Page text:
The D.C. Zoning Commission took its first action this week against developers of the city’s growing number of “pop-up” homes, voting to reduce the maximum by-right height of single-family rowhouses from 40 to 35 feet in some of the city’s gentrifying neighborhoods, including Capitol Hill, Shaw and Columbia Heights.
But developers of pop-up homes — residences built upward that often soar over their neighbors — did win one key concession from the commission. In a split vote Monday night, the five-member commission decided to allow developers to convert their pop-ups into condominium buildings with up to four units, with one reserved for families that earn no more than 80 percent of the Washington region’s median family income of $109,200.
Originally, the Zoning Commission had considered a proposal that would have barred developers from building three or more units in those neighborhoods, a measure designed to make pop-ups less lucrative for developers.
The commission’s decision is not final. But its vote gives residents and developers who have been anxiously following the pop-up debate an initial look at the likely set of rules that would govern one of the city’s most controversial building practices. Later this spring, the commission will take a second, final vote after a legally required advisory review by the federal National Capital Planning Commission.
Many residents in those neighborhoods get angry when developers buy an old two-story rowhouse and plop a third story on top, or when they raze the rowhouse and construct a brand new three-story residence. Longtime residents argue that pop-ups clash with the established character of their communities, or simply block their sunlight, their solar panels, or even their chimneys.
But pop-up developers have said that pop-ups are essential to meet the growing demand of people seeking to move into the nation’s capital. They have said that condo units within pop-ups give middle-class families less expensive alternatives to move into pricier, established neighborhoods, where rowhouses can cost $1 million or more.
During Monday night’s meeting, the commission voted 3 to 2 in favor of the lower, by-right 35-foot height cap but also allowed residents or developers to pursue a special exception if they want a 40-foot-tall building.
Robert Miller, one of the commissioners who voted against the measure, suggested that the real problem with the pop-ups is not the 40-foot height but the designs of the buildings.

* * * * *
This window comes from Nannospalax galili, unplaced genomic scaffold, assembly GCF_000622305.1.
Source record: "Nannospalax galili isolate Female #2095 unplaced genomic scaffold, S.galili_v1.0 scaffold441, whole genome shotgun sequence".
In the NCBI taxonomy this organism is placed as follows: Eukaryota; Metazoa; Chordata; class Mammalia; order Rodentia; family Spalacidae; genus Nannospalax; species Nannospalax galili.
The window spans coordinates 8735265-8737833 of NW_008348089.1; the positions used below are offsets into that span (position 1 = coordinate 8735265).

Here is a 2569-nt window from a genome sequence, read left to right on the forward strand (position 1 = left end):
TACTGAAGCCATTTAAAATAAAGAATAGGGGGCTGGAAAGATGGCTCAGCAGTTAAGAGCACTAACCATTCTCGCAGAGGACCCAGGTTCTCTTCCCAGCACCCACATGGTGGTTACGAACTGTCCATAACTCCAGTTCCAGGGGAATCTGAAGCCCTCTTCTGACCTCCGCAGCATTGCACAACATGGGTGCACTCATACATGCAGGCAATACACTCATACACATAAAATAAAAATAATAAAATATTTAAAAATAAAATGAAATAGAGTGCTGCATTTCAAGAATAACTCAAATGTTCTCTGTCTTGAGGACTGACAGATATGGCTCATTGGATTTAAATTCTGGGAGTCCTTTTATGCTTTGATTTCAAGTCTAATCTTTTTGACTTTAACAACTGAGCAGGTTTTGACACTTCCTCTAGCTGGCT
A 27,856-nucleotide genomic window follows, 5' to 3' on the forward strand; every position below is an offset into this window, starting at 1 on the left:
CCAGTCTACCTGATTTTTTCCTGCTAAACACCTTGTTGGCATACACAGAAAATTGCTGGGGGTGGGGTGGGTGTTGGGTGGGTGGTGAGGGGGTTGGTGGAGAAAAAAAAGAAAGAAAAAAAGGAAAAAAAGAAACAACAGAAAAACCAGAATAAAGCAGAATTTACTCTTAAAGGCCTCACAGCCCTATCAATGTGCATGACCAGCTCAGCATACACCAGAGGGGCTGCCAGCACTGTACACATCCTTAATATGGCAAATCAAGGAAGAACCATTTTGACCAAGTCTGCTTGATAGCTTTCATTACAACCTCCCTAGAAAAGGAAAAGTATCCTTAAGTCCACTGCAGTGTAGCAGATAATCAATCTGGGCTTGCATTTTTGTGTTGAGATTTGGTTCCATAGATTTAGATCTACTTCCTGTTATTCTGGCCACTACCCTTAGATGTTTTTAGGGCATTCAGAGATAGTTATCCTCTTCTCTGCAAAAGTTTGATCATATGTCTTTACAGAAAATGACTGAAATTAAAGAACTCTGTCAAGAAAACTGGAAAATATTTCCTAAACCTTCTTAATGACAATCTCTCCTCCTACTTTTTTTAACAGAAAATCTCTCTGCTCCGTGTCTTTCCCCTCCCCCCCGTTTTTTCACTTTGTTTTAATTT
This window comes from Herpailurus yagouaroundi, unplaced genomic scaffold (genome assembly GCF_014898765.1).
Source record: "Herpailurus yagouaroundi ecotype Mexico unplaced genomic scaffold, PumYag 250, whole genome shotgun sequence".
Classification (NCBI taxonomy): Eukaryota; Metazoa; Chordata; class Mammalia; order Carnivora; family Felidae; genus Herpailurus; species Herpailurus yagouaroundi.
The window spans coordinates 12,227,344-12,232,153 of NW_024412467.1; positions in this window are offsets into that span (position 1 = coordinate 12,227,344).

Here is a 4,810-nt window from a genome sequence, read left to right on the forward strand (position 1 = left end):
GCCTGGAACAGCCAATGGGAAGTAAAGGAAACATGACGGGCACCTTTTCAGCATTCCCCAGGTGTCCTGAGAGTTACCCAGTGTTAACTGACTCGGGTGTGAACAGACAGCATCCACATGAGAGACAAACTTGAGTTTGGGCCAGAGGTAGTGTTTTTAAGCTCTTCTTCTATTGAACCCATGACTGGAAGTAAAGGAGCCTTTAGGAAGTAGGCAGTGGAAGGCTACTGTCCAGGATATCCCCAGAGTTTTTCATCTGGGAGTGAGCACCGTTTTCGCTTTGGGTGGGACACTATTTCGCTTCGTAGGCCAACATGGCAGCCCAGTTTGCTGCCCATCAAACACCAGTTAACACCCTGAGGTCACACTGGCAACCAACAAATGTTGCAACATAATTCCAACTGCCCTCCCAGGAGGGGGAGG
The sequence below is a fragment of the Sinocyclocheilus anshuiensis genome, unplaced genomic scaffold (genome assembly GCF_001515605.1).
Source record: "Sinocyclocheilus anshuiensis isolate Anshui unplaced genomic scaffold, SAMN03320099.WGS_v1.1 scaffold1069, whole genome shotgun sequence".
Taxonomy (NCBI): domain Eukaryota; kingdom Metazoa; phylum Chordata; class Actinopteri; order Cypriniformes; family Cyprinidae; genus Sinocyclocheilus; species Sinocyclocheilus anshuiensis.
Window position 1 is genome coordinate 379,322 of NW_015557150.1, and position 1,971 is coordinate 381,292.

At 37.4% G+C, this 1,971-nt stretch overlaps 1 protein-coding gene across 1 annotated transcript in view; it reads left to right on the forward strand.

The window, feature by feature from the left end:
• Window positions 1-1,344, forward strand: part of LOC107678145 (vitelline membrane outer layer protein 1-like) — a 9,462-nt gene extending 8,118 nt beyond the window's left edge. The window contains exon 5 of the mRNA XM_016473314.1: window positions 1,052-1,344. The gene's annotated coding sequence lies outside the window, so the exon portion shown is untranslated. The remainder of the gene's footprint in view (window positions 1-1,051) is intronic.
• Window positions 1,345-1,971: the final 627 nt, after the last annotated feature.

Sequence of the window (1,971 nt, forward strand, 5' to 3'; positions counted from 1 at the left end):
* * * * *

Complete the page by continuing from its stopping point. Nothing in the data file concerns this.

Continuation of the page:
“We don’t need to change a whole zoning framework,” Miller said. “We may need to add design development standards or a special-exception process.”
Michael Turnbull, another commissioner, quickly countered: “We had a lot of comments from the community. We had a lot of concern from a lot of neighborhoods about the heights of the pop-ups. . . . I think this is a corrective zoning measure.”
Even though the commission voted against by-right 40-foot homes in certain neighborhoods, the group did approve a measure that would allow developers to maintain the 40-foot height for three or more adjoining buildings. Turnbull worried this provision would undermine the new 35-foot height cap and entice developers to buy and develop three adjacent properties at once.
“You’re still going to be limited to three stories, so I don’t see that there’s going to be a huge incentive,” Commissioner Peter May said.
In a 3-to-2 vote, the commission agreed to allow developers to build four units in a building as opposed to two or three units, but some restrictions would apply. Developers will not be allowed to build rear additions that pop back and extend 10 feet past the rear wall of any adjacent rowhouse; and they can’t construct pop-ups that block next-door neighbors’ chimneys or adjacent solar panels.
But Anthony Hood, the commission chairman, made it clear he was not happy with allowing developers to carve rowhouses into four-unit condo buildings as a matter of right. He said he’d favor two, maybe three units, with the fourth allowed by a special exception.
“We’re piling people on top of people,” Hood said. “I hear this argument about housing in the city, but for me it’s an infrastructure issue.”
Miller said he felt compelled to give developers four units as a compromise, since the measure would come with so many restrictions, such as requiring that the fourth unit be sold to a family that earns less than the city’s annual median income.
Hood knew his idea for two or even three by-right condo units was not going to be approved. He shook his head. “I don’t want to go down as the worst zoning commissioner. I honestly don’t,” Hood said. “Is anyone interested in my proposal?